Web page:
Trigger Point Dry Needling

Anyone looking to quickly improve their pain can benefit from dry needling. Dry needling is a great supplement to traditional forms of physical therapy such as exercise, manual therapy, stretching, and education on daily and work-related postures. The key is that it creates very quick, but long-lasting improvements in pain. As a result, our clients get back to being healthy and active sooner.

Dry Needling works well for:

Neck pain • Low back pain • Shoulder tendinitis • Tennis elbow • Headaches
Knee pain • Shin splints • Plantar fasciitis

Target Icon

Targets referred pain

Forward Icon

Offers quick relief

Timer Icon

Long-lasting treatment

Dry Needling
Dry Needling

What is Dry Needling?

Dry needling is a highly effective technique that’s used to treat patients who are suffering from pain generated from myofascial trigger points (tight knots in a muscle). It is a form of therapy in which fine needles are inserted in myofascial trigger points, tendons, ligaments or near nerves in order to stimulate a healing response in painful musculoskeletal conditions.  When stimulated by a needle, the trigger point knots are released in the muscle thereby eliminating the source of pain.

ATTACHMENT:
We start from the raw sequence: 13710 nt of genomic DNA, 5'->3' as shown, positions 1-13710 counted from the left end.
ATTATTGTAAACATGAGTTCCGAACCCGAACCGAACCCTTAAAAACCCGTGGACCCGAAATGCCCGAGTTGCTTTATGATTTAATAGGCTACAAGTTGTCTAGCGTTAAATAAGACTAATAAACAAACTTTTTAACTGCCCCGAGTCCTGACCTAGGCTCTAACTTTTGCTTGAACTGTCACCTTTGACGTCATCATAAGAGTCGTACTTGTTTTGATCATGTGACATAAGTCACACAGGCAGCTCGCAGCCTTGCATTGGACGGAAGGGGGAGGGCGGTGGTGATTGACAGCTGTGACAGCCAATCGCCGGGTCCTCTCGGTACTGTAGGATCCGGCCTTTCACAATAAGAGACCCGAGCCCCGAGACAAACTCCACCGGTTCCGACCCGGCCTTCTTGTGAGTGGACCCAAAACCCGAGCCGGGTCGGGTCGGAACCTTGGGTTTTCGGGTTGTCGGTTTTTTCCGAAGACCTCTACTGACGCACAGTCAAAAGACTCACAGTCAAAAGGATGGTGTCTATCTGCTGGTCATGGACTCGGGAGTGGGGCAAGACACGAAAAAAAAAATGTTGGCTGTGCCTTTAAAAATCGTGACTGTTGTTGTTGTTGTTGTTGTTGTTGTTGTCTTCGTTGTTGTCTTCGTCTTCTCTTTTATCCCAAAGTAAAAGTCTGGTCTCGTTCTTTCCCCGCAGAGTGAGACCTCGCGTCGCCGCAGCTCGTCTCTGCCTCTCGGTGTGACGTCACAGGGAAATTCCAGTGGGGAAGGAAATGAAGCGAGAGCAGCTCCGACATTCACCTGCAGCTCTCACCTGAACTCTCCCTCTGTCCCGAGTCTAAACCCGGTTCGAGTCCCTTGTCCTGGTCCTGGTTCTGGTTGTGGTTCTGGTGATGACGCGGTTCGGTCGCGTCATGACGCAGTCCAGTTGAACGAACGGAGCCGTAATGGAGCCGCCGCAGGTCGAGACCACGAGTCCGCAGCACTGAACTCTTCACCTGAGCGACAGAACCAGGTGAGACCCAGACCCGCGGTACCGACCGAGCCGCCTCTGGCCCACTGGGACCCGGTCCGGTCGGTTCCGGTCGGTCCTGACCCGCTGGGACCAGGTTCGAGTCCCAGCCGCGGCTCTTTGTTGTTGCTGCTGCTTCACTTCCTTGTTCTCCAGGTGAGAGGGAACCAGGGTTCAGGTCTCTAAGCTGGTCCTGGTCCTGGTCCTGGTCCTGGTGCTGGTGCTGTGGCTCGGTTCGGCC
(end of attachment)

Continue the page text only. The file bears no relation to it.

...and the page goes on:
How Does Dry Needling Work?

Based on the pioneering studies by Dr. Jay Shah and colleagues at the National Institute of Health, the goal of dry needling is to insert a thin needle into the trigger point causing a twitch response. This helps to restore blood flow and oxygen causing favorable biochemical changes in the area. By getting rid of these trigger points, we can break the pain cycle and improve muscle function.

Is Dry Needling similar to Acupuncture?

Dry needling is not acupuncture or Oriental Medicine; that is, it does not have the purpose of altering the flow of energy (“Qi”) along traditional Chinese meridians for the treatment of diseases.  In fact, dry-needling is a modern, scientific-based intervention for the treatment of pain and dysfunction in musculoskeletal conditions such as neck pain, shoulder impingement, tennis elbow, carpal tunnel syndrome, headaches, knee pain, shin splints, plantar fasciitis, or low back pain.

What is a Trigger Point?

Trigger points or muscle“knots” are sensitive spots in soft tissue. These contracted sensitive knots restrict blood flow, causing a drop in oxygen and pH; this causes chemicals to be released which stimulates pain receptors. Trigger points are painful to pressure and over time can refer to other areas of the body. When pain is felt in a part of the body other than its actual source, it is called referred pain. This explains why pain such as headaches or sciatica can be felt in the back of the head or down the leg, when the source of pain is actually coming from the spine.

To the right is an example of a referred pain pattern. The origin of the problem is in the buttock region, but the pain can be felt down the back of the leg instead.

referred pain